The city of Boston is known for being home to a number of tech companies and start-ups. Other tech sectors within the state include Kenmore Square in Cambridge, Waltham, and Burlington.

Cape Cod and the Islands

A lighthouse on a beach on Cape Cod in Massachusetts. Cape Cod is one of the top destinations Massachusetts is known for.

Jutting out into the Atlantic Ocean is Cape Cod, a long, narrow, and curved stretch of land that is often compared to a bent arm.

To the south of “The Cape”, as it’s colloquially known, are the islands of Martha’s Vineyard and Nantucket. All are considered to be among the most popular summer vacation destinations in New England with their beautiful beaches, charming towns, rich history, and relatively mild weather compared to inland areas in the state.

Quaint, historic towns

a street of brick buildings in the quaint historic town of Salem, Massachusetts

Massachusetts is among the leading states in the nation for preserving its architecture and history. The state is home to a number of historic towns, many of which were founded in the 17th and 18th centuries, featuring well-preserved colonial-era architecture.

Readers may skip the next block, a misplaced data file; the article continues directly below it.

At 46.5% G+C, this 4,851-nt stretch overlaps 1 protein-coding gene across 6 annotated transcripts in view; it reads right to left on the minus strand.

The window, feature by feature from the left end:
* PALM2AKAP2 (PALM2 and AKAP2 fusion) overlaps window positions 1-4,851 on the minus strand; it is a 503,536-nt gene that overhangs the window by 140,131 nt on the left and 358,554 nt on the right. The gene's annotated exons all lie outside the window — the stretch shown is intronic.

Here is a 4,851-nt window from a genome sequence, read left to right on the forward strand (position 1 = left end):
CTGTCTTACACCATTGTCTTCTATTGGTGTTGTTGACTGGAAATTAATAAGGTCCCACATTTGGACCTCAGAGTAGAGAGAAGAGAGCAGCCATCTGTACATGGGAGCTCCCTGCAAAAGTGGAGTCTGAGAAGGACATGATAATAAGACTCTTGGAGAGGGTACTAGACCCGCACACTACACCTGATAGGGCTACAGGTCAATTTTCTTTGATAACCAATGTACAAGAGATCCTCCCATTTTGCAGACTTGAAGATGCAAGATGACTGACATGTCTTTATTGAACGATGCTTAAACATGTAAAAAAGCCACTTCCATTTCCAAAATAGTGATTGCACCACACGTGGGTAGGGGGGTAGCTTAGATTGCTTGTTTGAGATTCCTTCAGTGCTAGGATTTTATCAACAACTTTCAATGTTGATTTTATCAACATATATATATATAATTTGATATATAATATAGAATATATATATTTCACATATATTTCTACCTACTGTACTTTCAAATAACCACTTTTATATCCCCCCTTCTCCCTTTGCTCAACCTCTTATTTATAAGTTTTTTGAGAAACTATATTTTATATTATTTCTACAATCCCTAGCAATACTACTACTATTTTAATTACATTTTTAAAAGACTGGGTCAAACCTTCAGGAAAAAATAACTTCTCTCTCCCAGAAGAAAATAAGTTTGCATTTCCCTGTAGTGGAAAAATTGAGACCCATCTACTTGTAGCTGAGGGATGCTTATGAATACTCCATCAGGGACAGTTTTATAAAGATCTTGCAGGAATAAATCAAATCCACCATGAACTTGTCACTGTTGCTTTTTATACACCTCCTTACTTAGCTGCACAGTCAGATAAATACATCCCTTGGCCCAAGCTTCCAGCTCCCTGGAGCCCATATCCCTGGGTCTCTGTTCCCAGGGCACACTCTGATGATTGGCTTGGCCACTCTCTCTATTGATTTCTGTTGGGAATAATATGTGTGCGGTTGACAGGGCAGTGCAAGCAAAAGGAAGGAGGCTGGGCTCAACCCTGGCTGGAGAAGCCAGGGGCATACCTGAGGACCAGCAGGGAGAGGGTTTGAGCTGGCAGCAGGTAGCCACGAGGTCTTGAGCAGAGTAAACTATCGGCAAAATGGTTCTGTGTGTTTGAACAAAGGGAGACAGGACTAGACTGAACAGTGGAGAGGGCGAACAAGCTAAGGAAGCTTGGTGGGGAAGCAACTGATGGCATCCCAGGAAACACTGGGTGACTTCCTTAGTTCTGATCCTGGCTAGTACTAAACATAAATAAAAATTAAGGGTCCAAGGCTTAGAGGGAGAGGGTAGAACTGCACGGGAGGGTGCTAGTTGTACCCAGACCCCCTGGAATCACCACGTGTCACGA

A few examples of quaint, historic towns in Massachusetts include Concord, Lexington, Salem, Nantucket Town, and Stockbridge.

Salem Witch Trials

a drawing depicting the Salem Witch Trial

One of the darkest chapters in early American history, the Salem Witch Trials, took place in Massachusetts. Between February 1692 and May 1693, a group of young girls in Salem Village began to exhibit unusual behavior, including fits and contortions.